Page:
Author(s): Aliyu MH, Salihu HM
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Abstract The HIV epidemic is currently in its third decade without any sign of abating. Tuberculosis (TB) is responsible for a third of all AIDS deaths, 99\% of which occur in developing countries. The two epidemics fuel each other, together making up the leading infectious causes of mortality worldwide. Tuberculosis-HIV coinfection presents special diagnostic and therapeutic challenges and constitutes an immense burden on the health care systems of heavily infected countries. Despite major gains that have been made in the past two decades, important questions still remain. To cope with the challenge of TB-HIV coinfection, further research in the design of diagnostic tests for tuberculosis, detection of drug resistant Mycobacterium tuberculosis strains in HIV-positive people, as well as development of more effective therapeutic agents and vaccines are urgently needed. It has become evident that this dual epidemic will persist unless comprehensive measures are instituted through the provision of sufficient funding in addition to expanding and strengthening current control strategies adopted by governments and international organizations.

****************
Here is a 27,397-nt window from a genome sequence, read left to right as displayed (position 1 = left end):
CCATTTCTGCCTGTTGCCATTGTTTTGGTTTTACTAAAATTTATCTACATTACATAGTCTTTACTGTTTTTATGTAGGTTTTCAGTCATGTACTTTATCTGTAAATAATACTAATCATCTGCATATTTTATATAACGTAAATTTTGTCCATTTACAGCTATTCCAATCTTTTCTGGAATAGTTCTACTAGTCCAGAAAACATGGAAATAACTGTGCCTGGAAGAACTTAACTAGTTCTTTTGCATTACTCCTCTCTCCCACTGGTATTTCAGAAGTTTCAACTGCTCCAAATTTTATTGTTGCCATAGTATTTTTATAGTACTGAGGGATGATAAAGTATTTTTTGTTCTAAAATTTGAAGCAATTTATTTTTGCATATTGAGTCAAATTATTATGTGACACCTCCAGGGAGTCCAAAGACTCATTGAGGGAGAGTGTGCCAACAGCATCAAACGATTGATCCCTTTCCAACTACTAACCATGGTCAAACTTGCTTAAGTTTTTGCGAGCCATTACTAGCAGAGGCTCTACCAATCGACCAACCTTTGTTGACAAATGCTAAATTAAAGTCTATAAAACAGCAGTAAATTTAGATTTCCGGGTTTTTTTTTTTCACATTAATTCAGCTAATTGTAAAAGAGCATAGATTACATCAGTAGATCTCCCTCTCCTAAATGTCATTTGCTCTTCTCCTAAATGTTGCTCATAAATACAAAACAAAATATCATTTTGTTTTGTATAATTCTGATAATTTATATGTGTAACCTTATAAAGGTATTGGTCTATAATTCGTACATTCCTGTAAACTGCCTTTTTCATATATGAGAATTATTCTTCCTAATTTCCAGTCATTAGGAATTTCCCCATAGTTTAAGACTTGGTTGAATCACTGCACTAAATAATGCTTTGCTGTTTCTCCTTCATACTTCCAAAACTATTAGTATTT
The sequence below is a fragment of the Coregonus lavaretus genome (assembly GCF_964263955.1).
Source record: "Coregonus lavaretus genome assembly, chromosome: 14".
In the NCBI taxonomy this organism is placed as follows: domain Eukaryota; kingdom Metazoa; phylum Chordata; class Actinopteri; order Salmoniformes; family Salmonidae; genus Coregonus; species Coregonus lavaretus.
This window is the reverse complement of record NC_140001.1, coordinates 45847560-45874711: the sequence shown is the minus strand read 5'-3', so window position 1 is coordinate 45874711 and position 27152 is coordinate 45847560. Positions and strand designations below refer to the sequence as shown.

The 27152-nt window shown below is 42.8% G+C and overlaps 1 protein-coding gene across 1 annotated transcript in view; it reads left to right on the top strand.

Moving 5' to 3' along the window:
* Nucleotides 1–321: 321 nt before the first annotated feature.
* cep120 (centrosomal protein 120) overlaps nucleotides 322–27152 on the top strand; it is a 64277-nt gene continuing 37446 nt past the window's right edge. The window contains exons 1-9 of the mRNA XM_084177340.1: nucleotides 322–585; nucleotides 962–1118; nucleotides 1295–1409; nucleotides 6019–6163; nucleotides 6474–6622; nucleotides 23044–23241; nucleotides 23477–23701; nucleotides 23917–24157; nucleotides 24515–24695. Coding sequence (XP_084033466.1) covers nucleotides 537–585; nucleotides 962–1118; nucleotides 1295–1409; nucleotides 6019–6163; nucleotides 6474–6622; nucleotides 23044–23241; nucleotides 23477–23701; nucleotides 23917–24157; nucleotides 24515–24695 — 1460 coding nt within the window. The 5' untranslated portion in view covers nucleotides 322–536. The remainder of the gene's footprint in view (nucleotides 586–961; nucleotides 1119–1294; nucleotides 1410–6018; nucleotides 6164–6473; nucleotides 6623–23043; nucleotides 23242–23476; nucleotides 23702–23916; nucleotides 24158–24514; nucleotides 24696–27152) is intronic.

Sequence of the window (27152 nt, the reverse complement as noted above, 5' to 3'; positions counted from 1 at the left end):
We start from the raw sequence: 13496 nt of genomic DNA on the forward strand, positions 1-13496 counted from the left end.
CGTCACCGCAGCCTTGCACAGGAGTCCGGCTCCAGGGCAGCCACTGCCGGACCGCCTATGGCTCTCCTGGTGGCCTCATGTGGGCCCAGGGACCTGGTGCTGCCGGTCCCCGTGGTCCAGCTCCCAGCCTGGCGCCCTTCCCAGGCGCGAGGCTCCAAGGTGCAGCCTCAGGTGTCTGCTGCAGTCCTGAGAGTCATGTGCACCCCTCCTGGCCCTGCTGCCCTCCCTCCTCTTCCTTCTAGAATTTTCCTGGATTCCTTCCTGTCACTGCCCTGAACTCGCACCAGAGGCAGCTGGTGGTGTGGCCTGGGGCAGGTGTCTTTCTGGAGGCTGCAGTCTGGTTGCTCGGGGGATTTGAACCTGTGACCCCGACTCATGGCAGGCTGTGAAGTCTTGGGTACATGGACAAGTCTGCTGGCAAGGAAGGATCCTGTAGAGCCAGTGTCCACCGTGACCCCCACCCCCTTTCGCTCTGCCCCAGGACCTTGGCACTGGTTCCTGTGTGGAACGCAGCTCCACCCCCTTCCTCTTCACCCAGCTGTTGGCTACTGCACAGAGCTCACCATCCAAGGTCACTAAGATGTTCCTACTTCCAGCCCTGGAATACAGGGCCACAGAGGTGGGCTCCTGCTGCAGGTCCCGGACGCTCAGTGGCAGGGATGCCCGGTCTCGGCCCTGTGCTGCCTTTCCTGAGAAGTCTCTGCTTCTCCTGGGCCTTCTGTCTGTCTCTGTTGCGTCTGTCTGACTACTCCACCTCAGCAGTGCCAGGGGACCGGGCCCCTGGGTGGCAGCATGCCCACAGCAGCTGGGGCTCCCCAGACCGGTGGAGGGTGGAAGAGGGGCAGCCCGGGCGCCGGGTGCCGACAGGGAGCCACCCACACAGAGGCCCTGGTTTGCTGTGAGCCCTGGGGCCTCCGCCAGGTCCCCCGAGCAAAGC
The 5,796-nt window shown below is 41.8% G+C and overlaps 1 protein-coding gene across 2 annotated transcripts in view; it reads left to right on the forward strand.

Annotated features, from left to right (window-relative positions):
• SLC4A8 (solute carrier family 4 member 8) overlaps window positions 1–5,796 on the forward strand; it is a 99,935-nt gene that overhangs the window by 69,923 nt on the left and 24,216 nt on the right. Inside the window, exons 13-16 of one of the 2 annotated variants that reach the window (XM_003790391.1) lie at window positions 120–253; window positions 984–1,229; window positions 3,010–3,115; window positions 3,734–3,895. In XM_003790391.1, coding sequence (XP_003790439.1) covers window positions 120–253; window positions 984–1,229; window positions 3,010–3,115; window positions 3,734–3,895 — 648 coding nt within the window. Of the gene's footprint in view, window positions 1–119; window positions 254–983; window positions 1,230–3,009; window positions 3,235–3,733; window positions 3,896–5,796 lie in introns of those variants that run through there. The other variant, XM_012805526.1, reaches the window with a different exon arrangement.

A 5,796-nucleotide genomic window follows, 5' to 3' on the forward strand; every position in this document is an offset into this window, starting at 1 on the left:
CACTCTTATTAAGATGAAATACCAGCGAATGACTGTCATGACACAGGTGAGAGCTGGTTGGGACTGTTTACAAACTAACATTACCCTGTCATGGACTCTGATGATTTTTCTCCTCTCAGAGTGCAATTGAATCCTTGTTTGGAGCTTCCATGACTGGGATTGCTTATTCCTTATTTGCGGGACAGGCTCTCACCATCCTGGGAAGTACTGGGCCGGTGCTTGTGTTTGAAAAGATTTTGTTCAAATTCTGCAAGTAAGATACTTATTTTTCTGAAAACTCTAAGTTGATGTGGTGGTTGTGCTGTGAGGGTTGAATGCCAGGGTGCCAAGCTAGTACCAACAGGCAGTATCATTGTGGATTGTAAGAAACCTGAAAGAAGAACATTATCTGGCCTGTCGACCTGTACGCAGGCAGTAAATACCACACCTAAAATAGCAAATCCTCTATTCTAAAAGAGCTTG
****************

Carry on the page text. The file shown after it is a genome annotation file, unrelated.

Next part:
This article was published in Wien Klin Wochenschr
and referenced in Mass Spectrometry & Purification Techniques